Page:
Moisture source signals preserved in a 242-year tree-ring δ18O chronology in the western Himalaya

Masaki Sano*, A. P. Dimri, R. Ramesh, Chenxi Xu, Zhen Li, Takeshi Nakatsuka

*Corresponding author for this work

Research output: Contribution to journalArticlepeer-review

43 Citations (Scopus)


The oxygen isotope ratio (δ18O) of tree-ring cellulose is known to be a reliable proxy for hydroclimate in monsoon Asia. However, tree-ring δ18O data are still spatially and temporally limited, so a denser tree-ring network in Asia is required to better understand the dynamics of the monsoon circulation and its past variability. Here, we present a 242-year δ18O chronology calculated from five silver fir trees collected in the western (Indian) Himalaya, a region located on the northwestern periphery of the summer monsoon incursions. Response analyses using regionalized climatic data revealed that tree-ring δ18O is controlled by hydroclimatic variables, including precipitation, relative humidity, and the drought index, during the summer monsoon season. In addition, spatial correlation analyses with gridded climatic parameters showed that the strongest correlations of tree-ring δ18O are not observed with the climatic parameters at the sampling site, but with those in a region several hundred kilometers to the southwest, indicating that water vapor originating in the Arabian Sea is transported to the study site. Based on these results, we reconstructed the self-calibrating Palmer Drought Severity Index (scPDSI) for the summer monsoon season (June–September) over the past 242 years (1767–2008 CE), using a linear regression model that accounts for 45.0% of the actual scPDSI variance. Our chronology showed significant correlations with other tree-ring δ18O data from Nepal and Bhutan, indicating that common signals related to the moisture supply from the Bay of Bengal are also recorded in the present reconstruction. However, the tree-ring record from India often showed weak correlations with that from Bhutan, especially when the summer monsoon was relatively weak. This result, together with the fact that the water vapor at the tree site was also derived from the Arabian Sea, implies that a weaker monsoon circulation enhances the flux of Arabian Sea moisture and reduces the flux of Bay of Bengal moisture to the study region.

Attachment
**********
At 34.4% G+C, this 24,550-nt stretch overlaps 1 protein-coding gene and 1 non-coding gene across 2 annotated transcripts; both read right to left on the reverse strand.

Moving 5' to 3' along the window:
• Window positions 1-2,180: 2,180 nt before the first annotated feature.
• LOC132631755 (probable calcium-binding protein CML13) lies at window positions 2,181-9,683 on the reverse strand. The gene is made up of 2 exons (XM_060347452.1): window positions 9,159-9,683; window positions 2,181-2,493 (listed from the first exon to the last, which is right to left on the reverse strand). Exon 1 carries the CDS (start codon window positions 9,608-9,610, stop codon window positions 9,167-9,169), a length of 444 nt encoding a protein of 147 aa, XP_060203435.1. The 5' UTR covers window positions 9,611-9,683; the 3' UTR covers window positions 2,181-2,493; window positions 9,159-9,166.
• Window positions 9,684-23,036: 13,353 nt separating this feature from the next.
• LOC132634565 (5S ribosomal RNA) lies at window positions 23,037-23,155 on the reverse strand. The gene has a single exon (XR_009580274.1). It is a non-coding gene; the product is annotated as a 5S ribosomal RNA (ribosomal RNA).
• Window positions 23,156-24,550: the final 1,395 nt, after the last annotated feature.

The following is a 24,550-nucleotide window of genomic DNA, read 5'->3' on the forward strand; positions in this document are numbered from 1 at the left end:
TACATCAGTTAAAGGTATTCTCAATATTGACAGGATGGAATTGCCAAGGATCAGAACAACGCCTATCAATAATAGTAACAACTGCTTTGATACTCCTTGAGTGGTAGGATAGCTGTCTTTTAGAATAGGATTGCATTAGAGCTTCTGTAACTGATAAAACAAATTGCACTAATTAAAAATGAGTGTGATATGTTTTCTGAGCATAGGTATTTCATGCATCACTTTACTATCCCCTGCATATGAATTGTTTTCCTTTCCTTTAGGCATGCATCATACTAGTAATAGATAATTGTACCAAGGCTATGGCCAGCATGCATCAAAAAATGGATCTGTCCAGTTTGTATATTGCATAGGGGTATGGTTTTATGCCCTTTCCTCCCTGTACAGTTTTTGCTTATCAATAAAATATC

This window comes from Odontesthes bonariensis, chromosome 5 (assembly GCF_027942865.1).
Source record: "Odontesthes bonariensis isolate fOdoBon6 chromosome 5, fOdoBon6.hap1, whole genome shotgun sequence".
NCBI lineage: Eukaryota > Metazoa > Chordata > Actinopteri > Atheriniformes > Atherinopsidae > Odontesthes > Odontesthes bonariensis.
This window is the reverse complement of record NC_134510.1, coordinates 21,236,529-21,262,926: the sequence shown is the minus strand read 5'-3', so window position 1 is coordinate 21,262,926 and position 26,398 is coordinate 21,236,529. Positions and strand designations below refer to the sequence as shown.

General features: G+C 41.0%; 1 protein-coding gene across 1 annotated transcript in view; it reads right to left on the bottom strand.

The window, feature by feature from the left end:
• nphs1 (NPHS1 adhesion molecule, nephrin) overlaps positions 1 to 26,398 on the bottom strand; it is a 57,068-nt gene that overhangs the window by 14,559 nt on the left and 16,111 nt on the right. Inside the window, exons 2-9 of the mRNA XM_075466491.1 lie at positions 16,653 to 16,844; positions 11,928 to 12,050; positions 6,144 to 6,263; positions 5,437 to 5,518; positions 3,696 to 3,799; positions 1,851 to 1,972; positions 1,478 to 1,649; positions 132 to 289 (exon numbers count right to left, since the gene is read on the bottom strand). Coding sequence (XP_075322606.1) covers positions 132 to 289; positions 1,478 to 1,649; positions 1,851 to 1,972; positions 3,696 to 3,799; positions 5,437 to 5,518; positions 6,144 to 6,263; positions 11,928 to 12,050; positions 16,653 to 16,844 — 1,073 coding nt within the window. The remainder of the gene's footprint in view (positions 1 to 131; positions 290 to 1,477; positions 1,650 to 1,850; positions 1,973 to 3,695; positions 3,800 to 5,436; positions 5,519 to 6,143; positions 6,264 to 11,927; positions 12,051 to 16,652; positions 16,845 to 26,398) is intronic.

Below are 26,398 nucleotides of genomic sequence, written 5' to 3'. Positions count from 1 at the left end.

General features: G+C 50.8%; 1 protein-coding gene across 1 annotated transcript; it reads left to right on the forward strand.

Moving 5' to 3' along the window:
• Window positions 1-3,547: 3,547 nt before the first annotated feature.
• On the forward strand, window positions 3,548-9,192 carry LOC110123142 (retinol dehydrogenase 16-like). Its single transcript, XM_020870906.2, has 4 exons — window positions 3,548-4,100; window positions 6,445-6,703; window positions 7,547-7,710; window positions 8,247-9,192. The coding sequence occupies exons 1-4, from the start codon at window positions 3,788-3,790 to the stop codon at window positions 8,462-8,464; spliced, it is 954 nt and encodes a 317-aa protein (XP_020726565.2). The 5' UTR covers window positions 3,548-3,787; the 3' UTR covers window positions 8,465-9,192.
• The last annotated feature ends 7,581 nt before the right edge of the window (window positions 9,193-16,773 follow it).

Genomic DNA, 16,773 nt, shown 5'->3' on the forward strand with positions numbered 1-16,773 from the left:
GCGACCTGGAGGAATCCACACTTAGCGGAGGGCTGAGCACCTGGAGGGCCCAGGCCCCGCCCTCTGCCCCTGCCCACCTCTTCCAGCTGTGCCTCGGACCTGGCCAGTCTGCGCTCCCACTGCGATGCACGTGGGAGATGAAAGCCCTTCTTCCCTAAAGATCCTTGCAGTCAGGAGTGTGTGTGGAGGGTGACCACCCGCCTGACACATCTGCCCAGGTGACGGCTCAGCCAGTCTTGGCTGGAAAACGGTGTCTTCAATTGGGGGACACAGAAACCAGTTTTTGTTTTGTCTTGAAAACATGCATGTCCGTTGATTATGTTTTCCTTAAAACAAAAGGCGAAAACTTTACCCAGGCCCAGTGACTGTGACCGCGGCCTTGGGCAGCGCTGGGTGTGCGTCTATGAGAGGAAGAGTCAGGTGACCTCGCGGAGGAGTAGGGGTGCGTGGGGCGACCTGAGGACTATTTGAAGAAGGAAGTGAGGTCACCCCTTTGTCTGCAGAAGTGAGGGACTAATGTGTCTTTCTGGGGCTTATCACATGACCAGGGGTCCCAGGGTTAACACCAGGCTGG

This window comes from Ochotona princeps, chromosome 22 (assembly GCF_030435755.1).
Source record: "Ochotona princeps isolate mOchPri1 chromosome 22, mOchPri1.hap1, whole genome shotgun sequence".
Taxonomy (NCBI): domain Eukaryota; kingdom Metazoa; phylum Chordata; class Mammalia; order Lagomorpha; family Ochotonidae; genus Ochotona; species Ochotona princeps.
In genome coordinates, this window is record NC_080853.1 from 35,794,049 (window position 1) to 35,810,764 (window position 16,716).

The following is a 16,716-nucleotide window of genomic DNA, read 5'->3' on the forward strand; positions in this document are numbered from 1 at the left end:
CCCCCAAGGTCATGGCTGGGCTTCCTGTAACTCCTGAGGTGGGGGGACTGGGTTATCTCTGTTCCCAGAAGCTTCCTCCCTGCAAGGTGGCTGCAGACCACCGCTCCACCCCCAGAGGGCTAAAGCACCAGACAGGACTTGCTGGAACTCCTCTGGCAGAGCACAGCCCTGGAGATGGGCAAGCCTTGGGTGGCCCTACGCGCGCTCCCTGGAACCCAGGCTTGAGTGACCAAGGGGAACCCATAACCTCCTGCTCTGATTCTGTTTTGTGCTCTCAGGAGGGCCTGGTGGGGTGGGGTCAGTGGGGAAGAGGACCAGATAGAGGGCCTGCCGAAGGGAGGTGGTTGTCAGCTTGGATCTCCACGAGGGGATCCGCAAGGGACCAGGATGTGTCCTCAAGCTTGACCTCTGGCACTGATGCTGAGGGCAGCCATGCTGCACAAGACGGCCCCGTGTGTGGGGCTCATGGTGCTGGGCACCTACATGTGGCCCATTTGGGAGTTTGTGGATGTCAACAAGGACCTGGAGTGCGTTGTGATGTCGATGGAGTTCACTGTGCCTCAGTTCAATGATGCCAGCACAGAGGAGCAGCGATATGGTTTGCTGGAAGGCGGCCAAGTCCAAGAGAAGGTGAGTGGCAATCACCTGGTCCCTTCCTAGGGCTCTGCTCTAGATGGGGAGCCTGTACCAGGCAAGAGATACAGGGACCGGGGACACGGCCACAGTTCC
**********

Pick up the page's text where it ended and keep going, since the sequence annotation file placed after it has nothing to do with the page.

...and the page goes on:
Original languageEnglish
Pages (from-to)73-82
Number of pages10
JournalGlobal and Planetary Change
Publication statusPublished - 2017 Oct


  • Arabian Sea
  • ENSO
  • Indian summer monsoon
  • Isotope dendroclimatology
  • Moisture source

ASJC Scopus subject areas

  • Global and Planetary Change
  • Oceanography


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